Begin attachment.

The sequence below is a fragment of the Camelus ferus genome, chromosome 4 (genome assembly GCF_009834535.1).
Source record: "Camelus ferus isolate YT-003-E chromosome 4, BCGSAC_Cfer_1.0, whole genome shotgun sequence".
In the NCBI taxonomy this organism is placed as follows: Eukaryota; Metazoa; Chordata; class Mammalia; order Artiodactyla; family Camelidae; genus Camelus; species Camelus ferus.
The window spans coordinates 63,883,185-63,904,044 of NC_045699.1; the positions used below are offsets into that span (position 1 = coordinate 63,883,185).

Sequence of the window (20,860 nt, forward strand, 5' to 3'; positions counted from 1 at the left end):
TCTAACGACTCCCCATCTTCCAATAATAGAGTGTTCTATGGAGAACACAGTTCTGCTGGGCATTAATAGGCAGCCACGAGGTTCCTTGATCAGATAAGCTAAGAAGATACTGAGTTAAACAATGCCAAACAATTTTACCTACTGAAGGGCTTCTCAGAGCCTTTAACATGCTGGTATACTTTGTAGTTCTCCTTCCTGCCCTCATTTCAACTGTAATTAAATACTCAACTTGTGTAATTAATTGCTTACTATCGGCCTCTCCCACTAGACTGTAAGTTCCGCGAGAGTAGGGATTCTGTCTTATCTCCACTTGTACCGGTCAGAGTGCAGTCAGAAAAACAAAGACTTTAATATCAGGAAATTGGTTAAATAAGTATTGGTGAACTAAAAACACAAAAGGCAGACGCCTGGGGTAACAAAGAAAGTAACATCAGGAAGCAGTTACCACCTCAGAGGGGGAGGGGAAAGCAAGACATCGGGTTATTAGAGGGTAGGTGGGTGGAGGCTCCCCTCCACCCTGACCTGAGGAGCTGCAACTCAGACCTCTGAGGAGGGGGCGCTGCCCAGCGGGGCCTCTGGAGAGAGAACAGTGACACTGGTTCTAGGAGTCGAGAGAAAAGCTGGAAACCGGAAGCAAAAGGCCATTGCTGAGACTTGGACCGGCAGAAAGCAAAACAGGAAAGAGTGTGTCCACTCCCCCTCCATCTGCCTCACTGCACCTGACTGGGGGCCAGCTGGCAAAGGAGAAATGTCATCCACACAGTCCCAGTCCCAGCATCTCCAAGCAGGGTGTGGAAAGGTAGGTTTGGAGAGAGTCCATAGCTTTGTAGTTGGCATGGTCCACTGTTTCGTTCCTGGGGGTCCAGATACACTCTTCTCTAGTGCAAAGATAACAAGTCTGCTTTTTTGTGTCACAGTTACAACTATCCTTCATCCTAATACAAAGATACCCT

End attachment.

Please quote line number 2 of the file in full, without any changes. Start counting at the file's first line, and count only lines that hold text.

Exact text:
Source record: "Camelus ferus isolate YT-003-E chromosome 4, BCGSAC_Cfer_1.0, whole genome shotgun sequence".